The NACS (North American Catalan Society) annual grant for Catalan studies is aimed at doctoral students from universities in Canada or the United States whose academic background is outside the scope of the Catalan-speaking world. Its goal is to contribute to promoting the professional development of young academics while generating scientific knowledge. The grant has been awarded to Alexandra Mira, a PhD candidate in Literature and Cultural Studies of the Department of Spanish and Portuguese of Georgetown University. Her research focuses on intersectionalities of gender, sexuality and race in pop culture representations on the Iberian peninsula in the 20th and 21st centuries. She also analyses historical memory, nostalgia and the accepted elements of costumbrismo and cutrismo (trashiness) represented in working class culture from a transnational perspective. Her PhD thesis aims to redefine the concept of cutre through the study of trash culture as a cultural construct arising from neoliberalism and techno-globalisation. The topics covered include Catalan-Caribbean music from its beginnings to the present day (Bad Gyal, Rosalía), queer performance in Barcelona in the 1970s (Nazario Luque, Ocaña) as the salvation of bad taste, and the commodification of nostalgia for trashiness in TV series such as Aquí no hay quien viva.
Since the 2020-2021 academic year, grants have been awarded to the following students: Nathan Douglas (Indiana University), Celia Sainz (University of Massachusetts Amherst) and James Ramsburg (University of Minnesota).
The Balearic Islands Doctoral Studentship in Catalan Studies of the Queen Mary University of London promotes academic research in Catalan studies in the United Kingdom and Ireland. The duration of the studentship is three academic years. The person selected to pursue the PhD in Catalan Studies for the next three academic years is Beth Caygill, whose research project is entitled “Fem i Desfem. Towards a Genealogy of Feminist Catalan Literature; Critical Feminist Translation Practices”. Caygill holds a BA in Modern Languages and Music from the University of Birmingham, where she began studying Catalan language and culture. Focusing on Catalan women’s poetry, and drawing from the interdisciplinary fields of feminist and queer theory, the goal of her research is to situate six Catalan poets (Rosa Leveroni, Maria Mercè Marçal, Mari Chordà i Requesens, Montserrat Abelló, Antonina Canyelles and Dolors Miquel) in the socio-historical landscapes of exile, the Spanish transition to democracy and the fight for women’s rights in Spain. Her thesis aims to analyse the body of feminist Catalan literature and the practice of feminist translation over the three generations in which these authors are situated, adopting a kaleidoscopic approach that goes beyond written texts, encompassing the analysis of translation theories, which have historically been masculinised.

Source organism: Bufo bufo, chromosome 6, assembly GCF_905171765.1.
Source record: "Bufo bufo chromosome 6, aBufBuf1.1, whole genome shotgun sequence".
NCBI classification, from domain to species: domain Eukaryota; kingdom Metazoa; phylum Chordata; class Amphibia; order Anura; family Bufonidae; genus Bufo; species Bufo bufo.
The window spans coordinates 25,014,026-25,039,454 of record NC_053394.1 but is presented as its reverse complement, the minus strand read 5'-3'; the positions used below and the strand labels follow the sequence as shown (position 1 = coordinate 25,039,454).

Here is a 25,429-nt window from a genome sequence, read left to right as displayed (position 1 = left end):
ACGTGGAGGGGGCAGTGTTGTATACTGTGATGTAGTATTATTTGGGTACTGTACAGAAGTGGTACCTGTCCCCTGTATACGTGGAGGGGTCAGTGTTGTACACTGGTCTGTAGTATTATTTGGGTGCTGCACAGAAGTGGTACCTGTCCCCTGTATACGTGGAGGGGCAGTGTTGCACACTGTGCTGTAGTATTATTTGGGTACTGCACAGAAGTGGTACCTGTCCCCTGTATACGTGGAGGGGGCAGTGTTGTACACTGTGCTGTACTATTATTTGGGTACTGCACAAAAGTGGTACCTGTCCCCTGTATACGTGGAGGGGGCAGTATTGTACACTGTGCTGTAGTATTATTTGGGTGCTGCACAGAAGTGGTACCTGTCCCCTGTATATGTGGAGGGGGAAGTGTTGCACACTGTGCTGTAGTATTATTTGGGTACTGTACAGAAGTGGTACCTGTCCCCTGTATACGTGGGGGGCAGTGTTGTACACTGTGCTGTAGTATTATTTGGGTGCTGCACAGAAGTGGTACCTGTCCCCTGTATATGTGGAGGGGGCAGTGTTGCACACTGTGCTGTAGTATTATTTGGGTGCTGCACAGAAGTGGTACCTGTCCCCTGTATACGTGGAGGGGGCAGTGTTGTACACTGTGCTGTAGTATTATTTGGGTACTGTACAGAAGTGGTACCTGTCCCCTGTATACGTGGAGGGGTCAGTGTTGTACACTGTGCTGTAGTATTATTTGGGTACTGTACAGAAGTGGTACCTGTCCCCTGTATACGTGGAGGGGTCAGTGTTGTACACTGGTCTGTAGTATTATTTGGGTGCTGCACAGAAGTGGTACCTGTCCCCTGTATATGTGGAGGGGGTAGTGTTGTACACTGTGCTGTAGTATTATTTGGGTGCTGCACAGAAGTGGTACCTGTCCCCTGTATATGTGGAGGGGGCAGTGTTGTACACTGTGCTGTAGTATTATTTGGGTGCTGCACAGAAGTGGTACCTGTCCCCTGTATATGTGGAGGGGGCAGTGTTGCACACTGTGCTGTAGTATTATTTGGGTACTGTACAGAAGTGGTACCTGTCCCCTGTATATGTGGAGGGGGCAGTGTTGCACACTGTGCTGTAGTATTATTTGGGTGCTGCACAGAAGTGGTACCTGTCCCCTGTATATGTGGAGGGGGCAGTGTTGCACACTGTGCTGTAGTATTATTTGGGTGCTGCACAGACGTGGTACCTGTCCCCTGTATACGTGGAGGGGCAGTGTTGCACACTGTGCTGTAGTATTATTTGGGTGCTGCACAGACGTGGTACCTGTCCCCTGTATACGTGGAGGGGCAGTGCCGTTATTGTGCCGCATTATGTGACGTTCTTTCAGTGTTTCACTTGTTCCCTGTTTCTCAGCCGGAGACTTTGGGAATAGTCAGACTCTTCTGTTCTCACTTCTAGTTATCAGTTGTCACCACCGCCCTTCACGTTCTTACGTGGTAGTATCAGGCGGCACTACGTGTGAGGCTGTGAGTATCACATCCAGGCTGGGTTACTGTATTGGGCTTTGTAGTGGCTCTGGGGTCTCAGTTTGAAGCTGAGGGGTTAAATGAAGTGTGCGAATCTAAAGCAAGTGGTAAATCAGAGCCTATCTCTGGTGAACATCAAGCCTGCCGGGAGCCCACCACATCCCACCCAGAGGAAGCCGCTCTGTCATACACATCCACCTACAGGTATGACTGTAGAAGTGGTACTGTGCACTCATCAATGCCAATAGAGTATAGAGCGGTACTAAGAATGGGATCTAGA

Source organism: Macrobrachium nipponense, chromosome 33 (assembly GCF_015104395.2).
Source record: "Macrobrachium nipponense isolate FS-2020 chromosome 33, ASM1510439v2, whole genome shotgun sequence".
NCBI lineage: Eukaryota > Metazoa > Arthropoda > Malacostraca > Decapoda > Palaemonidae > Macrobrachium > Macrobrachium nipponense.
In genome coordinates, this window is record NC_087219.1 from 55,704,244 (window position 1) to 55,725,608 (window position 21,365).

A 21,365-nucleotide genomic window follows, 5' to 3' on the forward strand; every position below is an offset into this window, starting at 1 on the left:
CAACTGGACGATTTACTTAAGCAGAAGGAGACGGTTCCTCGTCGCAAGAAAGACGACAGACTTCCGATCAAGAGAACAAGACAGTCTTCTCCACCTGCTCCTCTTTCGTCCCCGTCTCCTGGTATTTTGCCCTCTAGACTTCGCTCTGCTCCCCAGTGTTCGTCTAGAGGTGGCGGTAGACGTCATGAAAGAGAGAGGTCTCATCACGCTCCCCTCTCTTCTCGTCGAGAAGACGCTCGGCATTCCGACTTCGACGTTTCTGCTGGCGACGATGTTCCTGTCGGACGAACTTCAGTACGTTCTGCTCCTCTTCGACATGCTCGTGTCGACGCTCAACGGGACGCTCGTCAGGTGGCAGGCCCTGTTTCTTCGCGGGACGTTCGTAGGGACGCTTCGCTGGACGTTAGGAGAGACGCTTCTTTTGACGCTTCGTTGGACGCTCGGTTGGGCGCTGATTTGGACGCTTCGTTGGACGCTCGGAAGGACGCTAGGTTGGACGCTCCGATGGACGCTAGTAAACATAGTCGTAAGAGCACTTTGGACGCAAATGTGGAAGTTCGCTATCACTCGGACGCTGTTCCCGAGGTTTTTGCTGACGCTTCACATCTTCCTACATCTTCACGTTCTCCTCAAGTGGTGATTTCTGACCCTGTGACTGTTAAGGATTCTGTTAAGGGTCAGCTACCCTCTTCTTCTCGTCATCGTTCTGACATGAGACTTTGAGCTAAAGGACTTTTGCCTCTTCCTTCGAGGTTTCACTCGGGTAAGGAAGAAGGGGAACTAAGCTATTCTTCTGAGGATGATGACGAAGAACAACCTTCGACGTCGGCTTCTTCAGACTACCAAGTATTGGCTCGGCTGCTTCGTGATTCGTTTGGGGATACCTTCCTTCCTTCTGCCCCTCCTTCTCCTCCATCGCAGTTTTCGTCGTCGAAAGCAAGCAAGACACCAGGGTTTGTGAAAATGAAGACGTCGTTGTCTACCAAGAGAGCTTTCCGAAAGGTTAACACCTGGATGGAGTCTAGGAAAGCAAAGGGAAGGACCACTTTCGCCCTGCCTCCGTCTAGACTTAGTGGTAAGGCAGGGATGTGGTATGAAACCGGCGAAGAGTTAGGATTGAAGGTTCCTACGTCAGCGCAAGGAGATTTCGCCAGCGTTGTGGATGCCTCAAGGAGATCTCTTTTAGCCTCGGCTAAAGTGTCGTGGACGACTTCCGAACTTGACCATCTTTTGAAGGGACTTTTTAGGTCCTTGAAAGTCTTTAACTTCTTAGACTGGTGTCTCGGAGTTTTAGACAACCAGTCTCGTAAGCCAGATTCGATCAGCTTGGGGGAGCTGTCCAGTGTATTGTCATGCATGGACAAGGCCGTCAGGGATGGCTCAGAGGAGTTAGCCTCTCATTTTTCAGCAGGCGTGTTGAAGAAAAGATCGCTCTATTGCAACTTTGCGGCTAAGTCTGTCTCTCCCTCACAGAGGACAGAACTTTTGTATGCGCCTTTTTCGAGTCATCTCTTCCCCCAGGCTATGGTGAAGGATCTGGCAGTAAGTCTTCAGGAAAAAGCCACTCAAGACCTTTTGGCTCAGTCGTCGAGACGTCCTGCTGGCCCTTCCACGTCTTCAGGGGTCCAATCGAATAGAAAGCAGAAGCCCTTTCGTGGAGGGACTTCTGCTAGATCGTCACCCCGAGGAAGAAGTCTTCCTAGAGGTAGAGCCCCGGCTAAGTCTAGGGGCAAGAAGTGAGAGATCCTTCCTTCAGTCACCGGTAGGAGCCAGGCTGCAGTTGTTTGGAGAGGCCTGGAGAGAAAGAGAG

The students who have previously been awarded this studentship are Richard Huddleson and James Chow-Thomas.
The research grant programme of the Institut Ramon Llull is aimed at promoting the professional development of young academics who have completed Catalan studies at universities outside the Catalan-speaking world, thereby incentivising and increasing Catalan studies within the international academic community.